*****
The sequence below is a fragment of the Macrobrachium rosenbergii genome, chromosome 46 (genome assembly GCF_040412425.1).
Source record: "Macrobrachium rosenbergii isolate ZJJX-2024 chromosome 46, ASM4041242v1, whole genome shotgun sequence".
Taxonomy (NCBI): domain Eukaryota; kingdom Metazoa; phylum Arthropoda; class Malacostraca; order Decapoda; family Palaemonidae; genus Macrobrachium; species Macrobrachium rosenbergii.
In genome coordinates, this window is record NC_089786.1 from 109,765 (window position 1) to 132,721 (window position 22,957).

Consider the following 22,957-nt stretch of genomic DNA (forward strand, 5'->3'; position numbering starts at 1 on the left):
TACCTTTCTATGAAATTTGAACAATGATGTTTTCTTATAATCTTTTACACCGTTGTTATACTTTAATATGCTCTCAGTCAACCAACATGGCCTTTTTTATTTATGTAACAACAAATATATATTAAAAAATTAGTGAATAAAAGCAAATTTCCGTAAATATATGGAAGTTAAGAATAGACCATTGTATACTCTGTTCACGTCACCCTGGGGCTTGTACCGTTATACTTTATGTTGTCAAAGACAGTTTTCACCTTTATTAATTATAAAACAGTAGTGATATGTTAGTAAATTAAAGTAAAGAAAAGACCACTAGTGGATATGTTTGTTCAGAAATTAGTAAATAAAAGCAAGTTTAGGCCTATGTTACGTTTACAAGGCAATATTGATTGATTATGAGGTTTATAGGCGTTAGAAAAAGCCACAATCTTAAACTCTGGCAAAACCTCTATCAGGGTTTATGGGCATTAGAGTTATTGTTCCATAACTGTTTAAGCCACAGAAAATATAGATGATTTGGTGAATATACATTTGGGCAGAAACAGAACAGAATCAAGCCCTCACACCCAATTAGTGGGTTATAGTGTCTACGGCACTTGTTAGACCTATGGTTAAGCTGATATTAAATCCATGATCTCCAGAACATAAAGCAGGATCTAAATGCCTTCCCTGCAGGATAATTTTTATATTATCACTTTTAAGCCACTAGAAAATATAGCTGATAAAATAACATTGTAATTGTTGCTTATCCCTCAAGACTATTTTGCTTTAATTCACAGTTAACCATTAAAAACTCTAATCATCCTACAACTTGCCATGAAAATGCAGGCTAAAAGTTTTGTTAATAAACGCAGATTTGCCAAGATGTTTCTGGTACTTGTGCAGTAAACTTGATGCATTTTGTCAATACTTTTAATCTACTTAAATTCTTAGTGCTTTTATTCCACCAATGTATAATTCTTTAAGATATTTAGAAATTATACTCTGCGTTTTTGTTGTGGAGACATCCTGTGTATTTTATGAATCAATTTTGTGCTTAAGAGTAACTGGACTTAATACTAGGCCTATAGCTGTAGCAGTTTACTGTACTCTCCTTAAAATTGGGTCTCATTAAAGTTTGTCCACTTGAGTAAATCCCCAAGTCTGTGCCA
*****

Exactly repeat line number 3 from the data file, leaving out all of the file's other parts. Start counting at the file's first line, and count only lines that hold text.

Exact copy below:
Taxonomy (NCBI): domain Eukaryota; kingdom Metazoa; phylum Arthropoda; class Malacostraca; order Decapoda; family Palaemonidae; genus Macrobrachium; species Macrobrachium rosenbergii.